Volkswagen's second key executive sentenced in United States to prison for emissions scandal. German Oliver Schmidt, who has already pled guilty to last summer of engine-manipulation fraud to simulate a minor contamination, has been sentenced to seven years in prison. The penalty exceeds 40 months that were imposed in August to James Liang, veteran engineer who participated in development of system that allowed to deceive controls.Oliver Schmidt, at time of Handout arrest. Reuters
Schmidt, who was in charge of supervising compliance with regulations, cooperated with investigators and hoped for that a conviction similar to that of Liang. But judge denied petition and decides to apply maximum sentence in his case, because he felt that he was directed by his bosses to lie to authorities in United States with false data and destroying evidence, in order to cover up fraud.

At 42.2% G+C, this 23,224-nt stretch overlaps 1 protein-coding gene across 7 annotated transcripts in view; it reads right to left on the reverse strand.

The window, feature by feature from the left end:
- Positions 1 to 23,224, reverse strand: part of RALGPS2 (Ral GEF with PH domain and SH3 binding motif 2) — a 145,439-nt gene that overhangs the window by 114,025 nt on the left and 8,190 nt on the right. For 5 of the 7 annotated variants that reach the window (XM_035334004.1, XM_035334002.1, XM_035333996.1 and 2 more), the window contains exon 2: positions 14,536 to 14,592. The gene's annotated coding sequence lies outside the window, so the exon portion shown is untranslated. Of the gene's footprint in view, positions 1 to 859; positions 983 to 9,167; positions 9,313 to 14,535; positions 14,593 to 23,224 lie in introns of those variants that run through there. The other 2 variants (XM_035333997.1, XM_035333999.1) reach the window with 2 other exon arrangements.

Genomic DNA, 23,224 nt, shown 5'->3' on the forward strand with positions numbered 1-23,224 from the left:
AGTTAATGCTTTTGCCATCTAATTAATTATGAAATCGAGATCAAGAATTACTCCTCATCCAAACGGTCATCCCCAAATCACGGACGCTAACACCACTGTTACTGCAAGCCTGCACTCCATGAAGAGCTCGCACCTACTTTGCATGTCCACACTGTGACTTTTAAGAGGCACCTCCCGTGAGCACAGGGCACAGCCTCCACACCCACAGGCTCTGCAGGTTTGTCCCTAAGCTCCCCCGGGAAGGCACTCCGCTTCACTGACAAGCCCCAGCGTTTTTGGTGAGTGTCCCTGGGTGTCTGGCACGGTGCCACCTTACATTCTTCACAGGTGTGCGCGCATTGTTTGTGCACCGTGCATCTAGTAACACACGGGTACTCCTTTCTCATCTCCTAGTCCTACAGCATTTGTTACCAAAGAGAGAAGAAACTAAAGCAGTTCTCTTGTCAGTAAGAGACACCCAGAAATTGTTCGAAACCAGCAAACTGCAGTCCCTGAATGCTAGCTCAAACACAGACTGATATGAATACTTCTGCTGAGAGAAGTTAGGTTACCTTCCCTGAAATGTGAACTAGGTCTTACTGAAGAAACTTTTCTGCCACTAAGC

In particular, he sentenced him to 60 months ' imprisonment for charge of conspiracy and 24 months for violating Clean Air Act. Sentences will be applied consecutively. In addition, you will have to pay a fine of $400,000, twice what was imposed on Liang. American Justice filed up to date charges against eight VW employees by baptized as DieselGate.Learn More
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Schmidt, closest to VW Dome, was arrested last January when he was on vacation in Miami. It was just before reprimand of Department of Justice was known to German group. You were denied parole because of risk of a leak. Of rest of defendants, five are outside of United States and to be tried y should be detained extradited.
The executive started working for VW two decades ago and in 2012 he put himself in front of department that takes relations with environmental protection agencies in USA. Schmidt tried intentionally to mislead supervisors when y detected The first discrepancies in controls. The or arrested is Giovanni Pamio, former Audi manager.
VW secretly installed a computer system that was able to identify when vehicle was being tested for emissions. At that moment controls were activated. Liang and Schmidt formed part of hard core of engineers who designed electronic trap. The fraud, which affected 600,000 vehicles in USA, cost company 30 billion dollars in compensation.